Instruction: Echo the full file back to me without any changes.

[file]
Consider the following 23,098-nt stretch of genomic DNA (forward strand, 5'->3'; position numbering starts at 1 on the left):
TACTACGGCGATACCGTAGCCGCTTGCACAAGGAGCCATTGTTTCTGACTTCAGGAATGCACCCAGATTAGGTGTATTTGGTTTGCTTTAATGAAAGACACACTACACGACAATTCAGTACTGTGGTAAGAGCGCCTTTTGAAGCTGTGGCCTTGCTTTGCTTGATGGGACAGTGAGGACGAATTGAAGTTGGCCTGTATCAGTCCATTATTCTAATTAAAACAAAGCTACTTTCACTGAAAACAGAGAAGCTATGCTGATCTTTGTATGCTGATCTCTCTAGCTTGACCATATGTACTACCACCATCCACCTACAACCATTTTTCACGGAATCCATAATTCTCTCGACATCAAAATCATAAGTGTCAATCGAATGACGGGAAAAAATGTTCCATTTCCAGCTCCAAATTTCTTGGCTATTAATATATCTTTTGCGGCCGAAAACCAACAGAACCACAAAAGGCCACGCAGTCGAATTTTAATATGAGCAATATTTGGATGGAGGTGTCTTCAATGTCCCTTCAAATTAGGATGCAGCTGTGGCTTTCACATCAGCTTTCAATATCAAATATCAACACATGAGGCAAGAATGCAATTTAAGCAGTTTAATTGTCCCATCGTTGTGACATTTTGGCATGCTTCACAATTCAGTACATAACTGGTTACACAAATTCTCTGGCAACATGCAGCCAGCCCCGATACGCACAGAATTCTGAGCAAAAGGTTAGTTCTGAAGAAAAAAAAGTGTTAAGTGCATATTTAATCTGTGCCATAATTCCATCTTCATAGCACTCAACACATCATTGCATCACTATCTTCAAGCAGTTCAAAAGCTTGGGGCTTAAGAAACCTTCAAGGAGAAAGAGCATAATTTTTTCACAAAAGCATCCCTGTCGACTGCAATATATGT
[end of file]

Consider the following 23,098-nt stretch of genomic DNA (forward strand, 5'->3'; position numbering starts at 1 on the left):
TACTACGGCGATACCGTAGCCGCTTGCACAAGGAGCCATTGTTTCTGACTTCAGGAATGCACCCAGATTAGGTGTATTTGGTTTGCTTTAATGAAAGACACACTACACGACAATTCAGTACTGTGGTAAGAGCGCCTTTTGAAGCTGTGGCCTTGCTTTGCTTGATGGGACAGTGAGGACGAATTGAAGTTGGCCTGTATCAGTCCATTATTCTAATTAAAACAAAGCTACTTTCACTGAAAACAGAGAAGCTATGCTGATCTTTGTATGCTGATCTCTCTAGCTTGACCATATGTACTACCACCATCCACCTACAACCATTTTTCACGGAATCCATAATTCTCTCGACATCAAAATCATAAGTGTCAATCGAATGACGGGAAAAAATGTTCCATTTCCAGCTCCAAATTTCTTGGCTATTAATATATCTTTTGCGGCCGAAAACCAACAGAACCACAAAAGGCCACGCAGTCGAATTTTAATATGAGCAATATTTGGATGGAGGTGTCTTCAATGTCCCTTCAAATTAGGATGCAGCTGTGGCTTTCACATCAGCTTTCAATATCAAATATCAACACATGAGGCAAGAATGCAATTTAAGCAGTTTAATTGTCCCATCGTTGTGACATTTTGGCATGCTTCACAATTCAGTACATAACTGGTTACACAAATTCTCTGGCAACATGCAGCCAGCCCCGATACGCACAGAATTCTGAGCAAAAGGTTAGTTCTGAAGAAAAAAAAGTGTTAAGTGCATATTTAATCTGTGCCATAATTCCATCTTCATAGCACTCAACACATCATTGCATCACTATCTTCAAGCAGTTCAAAAGCTTGGGGCTTAAGAAACCTTCAAGGAGAAAGAGCATAATTTTTTCACAAAAGCATCCCTGTCGACTGCAATATATGT